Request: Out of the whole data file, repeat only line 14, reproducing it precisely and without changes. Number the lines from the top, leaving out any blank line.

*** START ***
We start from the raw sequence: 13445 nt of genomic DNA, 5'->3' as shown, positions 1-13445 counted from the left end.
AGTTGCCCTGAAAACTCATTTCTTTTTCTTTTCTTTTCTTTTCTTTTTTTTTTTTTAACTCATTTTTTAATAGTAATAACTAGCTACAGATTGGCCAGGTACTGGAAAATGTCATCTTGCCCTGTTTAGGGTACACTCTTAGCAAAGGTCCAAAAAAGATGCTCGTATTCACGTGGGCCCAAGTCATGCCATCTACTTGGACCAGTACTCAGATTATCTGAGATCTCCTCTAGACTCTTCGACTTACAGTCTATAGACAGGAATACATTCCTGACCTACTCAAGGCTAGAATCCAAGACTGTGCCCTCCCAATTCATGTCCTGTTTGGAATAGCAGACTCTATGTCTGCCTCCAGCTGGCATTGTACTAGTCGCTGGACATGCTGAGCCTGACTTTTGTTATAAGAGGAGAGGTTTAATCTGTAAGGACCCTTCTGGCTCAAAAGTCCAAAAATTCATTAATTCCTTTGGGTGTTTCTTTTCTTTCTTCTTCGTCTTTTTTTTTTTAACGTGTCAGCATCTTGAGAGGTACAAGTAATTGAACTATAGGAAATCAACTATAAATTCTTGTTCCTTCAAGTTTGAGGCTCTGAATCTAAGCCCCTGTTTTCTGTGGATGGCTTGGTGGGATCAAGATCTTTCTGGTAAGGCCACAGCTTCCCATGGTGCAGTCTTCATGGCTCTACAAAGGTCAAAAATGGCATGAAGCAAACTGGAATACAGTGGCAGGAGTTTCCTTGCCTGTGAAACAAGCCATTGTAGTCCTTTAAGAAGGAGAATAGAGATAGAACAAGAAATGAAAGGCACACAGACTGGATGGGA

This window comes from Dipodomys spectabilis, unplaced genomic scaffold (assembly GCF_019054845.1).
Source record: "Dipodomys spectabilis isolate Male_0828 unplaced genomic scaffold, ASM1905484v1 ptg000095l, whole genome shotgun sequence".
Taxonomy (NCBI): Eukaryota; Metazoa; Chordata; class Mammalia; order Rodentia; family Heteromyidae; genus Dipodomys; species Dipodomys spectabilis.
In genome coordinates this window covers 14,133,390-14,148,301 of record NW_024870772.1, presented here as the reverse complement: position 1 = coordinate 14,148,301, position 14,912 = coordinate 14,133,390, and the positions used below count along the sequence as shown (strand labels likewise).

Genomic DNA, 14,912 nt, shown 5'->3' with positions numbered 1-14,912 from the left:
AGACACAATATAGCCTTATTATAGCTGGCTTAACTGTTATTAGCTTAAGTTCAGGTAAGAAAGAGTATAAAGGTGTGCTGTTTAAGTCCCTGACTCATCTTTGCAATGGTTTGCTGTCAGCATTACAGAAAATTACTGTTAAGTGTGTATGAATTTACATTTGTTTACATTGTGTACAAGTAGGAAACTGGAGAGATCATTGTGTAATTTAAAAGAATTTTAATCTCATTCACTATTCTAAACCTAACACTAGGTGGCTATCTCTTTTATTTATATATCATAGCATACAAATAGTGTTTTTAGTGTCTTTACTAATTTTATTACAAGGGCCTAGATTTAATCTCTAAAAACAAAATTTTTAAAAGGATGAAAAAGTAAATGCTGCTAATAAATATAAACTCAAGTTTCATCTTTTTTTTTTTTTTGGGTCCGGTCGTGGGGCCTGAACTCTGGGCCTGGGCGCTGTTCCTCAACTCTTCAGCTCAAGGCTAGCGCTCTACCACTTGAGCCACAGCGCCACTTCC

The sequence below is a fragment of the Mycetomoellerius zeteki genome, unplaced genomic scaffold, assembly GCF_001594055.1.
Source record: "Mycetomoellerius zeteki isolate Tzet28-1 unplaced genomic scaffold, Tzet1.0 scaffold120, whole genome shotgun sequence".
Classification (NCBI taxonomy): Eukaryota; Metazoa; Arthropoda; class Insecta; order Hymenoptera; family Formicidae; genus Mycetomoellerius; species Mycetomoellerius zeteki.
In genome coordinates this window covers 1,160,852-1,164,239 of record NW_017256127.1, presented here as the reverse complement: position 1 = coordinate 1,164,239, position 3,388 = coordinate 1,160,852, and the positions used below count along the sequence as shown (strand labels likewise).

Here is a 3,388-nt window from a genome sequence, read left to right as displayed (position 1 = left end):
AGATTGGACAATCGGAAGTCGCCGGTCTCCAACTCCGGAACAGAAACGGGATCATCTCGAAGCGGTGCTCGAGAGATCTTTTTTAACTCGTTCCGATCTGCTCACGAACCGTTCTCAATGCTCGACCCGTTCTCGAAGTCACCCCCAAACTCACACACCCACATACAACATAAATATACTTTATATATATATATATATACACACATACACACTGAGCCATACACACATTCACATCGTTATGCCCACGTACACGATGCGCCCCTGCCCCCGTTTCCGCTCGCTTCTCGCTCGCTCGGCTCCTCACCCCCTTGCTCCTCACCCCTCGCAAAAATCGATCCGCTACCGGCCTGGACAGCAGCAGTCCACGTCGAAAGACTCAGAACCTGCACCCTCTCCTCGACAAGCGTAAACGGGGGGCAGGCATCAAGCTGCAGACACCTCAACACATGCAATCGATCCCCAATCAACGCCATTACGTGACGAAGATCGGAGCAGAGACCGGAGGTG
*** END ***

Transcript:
AGATTGGACAATCGGAAGTCGCCGGTCTCCAACTCCGGAACAGAAACGGGATCATCTCGAAGCGGTGCTCGAGAGATCTTTTTTAACTCGTTCCGATCTGCTCACGAACCGTTCTCAATGCTCGACCCGTTCTCGAAGTCACCCCCAAACTCACACACCCACATACAACATAAATATACTTTATATATATATATATATACACACATACACACTGAGCCATACACACATTCACATCGTTATGCCCACGTACACGATGCGCCCCTGCCCCCGTTTCCGCTCGCTTCTCGCTCGCTCGGCTCCTCACCCCCTTGCTCCTCACCCCTCGCAAAAATCGATCCGCTACCGGCCTGGACAGCAGCAGTCCACGTCGAAAGACTCAGAACCTGCACCCTCTCCTCGACAAGCGTAAACGGGGGGCAGGCATCAAGCTGCAGACACCTCAACACATGCAATCGATCCCCAATCAACGCCATTACGTGACGAAGATCGGAGCAGAGACCGGAGGTG